Anxiety among children continues to climb, contributing to rising rates of depression and mental and behavioral disorders.
More than 7 percent of children 3 to 17 in the U.S. have been diagnosed with anxiety, which can greatly alter “the way children typically learn, behave and handle their emotions, causing distress and problems getting through the day,” according to the Centers for Disease Control and Prevention.
“How are we going to teach our kids to be more self-aware and manage their own emotions and problem solve?” asked Ashley Kronabetter, a school psychologist at Porter Elementary School in Mesa. “That, I think across the country, is becoming a bigger ordeal.”
Researchers at Arizona State University’s department of psychology created Compass for Courage to address anxiety. It’s now in use at Porter and more than 25 other schools in the state.
Compass for Courage is a youth development program using evidence-based intervention methods.
Developed in collaboration with researchers and more than 150 professionals in K-8 schools, its purpose is to prevent chronic anxiety by teaching skills using game-based resources and role-playing.
Ryan Stoll, the co-creator of Compass for Courage, believes being able to identify anxiety-provoking situations can help reduce anxiousness.
“You have the power to reduce anxiety, so you can thrive in anything you do,” he said.
The program focuses on generating scientific knowledge of courage, fear, and anxiety in children and adolescents.
Diana Diaz-Harrison, founder and executive director at Arizona Autism Charter Schools, said she started her business because she was inspired by her son, who was diagnosed with autism at 2.
She struggled to find an appropriate school for her son, who also suffers from anxiety.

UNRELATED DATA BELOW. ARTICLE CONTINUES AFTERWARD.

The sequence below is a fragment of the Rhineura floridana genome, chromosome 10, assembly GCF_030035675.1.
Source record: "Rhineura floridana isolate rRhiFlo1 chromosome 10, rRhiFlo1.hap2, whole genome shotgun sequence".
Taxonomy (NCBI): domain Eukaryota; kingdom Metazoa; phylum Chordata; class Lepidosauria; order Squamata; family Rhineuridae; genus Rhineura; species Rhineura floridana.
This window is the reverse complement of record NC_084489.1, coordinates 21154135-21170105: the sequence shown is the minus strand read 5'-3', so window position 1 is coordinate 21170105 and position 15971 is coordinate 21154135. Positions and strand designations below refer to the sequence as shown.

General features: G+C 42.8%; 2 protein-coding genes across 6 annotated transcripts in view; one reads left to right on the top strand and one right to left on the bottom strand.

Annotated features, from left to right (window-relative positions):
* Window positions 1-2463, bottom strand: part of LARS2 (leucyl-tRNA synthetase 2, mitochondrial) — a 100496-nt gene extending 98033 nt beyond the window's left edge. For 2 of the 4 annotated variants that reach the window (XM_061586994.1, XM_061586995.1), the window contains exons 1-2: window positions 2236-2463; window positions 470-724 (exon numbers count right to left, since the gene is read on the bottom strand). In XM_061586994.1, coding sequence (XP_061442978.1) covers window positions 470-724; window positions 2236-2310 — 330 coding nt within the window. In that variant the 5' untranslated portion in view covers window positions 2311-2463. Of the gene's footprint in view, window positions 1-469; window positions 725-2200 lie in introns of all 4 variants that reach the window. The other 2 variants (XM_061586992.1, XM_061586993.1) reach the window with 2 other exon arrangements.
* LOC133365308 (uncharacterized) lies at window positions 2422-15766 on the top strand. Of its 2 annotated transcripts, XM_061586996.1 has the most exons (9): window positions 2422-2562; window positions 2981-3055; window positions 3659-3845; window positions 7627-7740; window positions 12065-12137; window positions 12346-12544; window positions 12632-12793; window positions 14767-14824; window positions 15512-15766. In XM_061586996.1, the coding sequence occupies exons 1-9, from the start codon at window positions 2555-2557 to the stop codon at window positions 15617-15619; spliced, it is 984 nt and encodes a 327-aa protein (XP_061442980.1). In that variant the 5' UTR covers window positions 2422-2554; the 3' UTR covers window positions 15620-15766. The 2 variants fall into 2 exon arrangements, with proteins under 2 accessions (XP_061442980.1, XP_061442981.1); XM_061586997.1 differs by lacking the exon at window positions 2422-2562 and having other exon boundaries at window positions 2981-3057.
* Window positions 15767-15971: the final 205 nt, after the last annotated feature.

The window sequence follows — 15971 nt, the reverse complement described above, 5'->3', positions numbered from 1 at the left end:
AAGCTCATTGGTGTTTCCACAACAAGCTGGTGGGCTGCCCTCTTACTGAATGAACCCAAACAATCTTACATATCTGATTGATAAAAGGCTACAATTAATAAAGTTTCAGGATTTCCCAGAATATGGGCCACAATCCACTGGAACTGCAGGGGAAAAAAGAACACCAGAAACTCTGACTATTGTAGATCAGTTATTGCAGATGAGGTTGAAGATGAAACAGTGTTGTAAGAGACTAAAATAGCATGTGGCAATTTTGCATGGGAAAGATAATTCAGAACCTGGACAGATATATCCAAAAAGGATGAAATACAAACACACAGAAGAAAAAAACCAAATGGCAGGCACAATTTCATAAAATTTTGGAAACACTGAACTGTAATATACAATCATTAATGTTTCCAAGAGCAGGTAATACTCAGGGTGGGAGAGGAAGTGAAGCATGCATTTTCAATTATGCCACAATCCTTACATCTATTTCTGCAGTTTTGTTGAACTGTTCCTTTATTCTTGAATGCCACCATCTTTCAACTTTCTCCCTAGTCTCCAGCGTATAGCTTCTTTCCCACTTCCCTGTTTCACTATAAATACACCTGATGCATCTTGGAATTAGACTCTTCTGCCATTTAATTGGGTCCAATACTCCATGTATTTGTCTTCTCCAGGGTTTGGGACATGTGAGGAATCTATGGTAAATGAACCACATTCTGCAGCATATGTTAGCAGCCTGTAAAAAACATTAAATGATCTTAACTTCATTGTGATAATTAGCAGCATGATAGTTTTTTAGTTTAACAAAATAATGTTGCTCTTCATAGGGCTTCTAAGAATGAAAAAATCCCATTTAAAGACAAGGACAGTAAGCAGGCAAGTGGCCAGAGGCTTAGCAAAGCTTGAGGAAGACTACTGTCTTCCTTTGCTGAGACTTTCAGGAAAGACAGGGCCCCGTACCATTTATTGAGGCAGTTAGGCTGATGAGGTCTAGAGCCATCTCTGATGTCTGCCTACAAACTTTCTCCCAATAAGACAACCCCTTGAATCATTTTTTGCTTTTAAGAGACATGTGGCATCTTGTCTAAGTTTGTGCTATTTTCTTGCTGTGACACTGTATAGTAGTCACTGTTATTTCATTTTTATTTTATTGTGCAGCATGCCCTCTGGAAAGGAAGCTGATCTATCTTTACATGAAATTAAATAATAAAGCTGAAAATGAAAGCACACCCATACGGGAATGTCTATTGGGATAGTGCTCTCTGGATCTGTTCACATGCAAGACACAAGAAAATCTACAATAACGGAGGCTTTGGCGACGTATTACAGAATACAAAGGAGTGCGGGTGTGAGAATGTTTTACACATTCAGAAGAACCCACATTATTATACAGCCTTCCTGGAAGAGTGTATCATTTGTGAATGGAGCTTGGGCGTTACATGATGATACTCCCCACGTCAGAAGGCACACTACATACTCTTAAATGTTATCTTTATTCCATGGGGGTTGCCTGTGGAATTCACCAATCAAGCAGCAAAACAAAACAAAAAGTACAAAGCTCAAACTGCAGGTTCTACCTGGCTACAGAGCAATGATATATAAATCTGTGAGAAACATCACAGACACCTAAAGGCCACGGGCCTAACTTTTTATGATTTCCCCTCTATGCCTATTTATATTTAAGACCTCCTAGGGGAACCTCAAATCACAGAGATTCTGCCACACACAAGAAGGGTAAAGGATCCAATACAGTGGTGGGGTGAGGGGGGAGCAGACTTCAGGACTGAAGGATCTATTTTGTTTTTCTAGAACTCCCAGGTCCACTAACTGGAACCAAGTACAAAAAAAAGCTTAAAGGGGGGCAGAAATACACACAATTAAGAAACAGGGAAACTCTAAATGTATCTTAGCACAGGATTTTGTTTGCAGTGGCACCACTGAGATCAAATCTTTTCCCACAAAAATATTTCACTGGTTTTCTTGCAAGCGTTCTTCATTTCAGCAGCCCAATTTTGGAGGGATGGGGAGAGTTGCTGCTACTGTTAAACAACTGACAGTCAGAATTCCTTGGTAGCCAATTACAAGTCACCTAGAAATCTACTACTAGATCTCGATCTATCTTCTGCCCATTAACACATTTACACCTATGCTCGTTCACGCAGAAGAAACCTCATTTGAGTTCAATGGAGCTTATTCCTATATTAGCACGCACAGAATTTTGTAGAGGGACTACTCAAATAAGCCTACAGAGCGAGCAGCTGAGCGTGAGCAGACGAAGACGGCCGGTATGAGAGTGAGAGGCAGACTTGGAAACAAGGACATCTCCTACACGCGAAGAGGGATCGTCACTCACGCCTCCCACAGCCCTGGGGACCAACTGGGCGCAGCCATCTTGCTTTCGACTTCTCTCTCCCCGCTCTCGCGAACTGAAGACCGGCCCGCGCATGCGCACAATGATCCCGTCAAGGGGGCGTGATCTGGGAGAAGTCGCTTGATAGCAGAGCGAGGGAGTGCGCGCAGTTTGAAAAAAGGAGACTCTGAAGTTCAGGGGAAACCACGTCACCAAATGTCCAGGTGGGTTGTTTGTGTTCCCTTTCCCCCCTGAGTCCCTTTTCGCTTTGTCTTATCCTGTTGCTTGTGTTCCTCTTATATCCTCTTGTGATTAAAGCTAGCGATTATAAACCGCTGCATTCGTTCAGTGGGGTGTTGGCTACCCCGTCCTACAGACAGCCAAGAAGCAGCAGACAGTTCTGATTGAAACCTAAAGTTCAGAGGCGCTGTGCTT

Diaz-Harrison said working with your child’s school can help minimize disruptive behavior.
“Your child might need a certain type of accommodation or structure, and to not be ashamed because everyone has needs,” she said.
The creators of Compass for Courage focus on identifying factors responsible for the developmental course of anxiety in youth.
They work on repackaging interventions into simpler and less intensive interventions that are community-focused. They also work on developing mechanism-target intervention programs to reduce mental health problems and promote positive development in young people.
From making friends, social media and other daily stressors, the pressure on adolescence is at an all-time high. According to some experts across the Valley, the need for effective resources continues to be in demand for today’s youth.
“Anxiety is a normal emotion and sometimes just gets out of control and becomes chronic,” Stoll said.
The CDC said depression and anxiety in young people have been on the rise for more than a decade.
Diagnosis of either anxiety or depression among children 6-17 increased from 5.4 percent in 2003 to 8 percent in 2007 and 8.4 percent in 2012.
Diagnosis of anxiety among this age group increased from 5.5 percent in 2007 to 6.4 percent in 2012.
Diagnosis of depression did not statistically change from 2007 (4.7 percent) to 2012 (4.9 percent).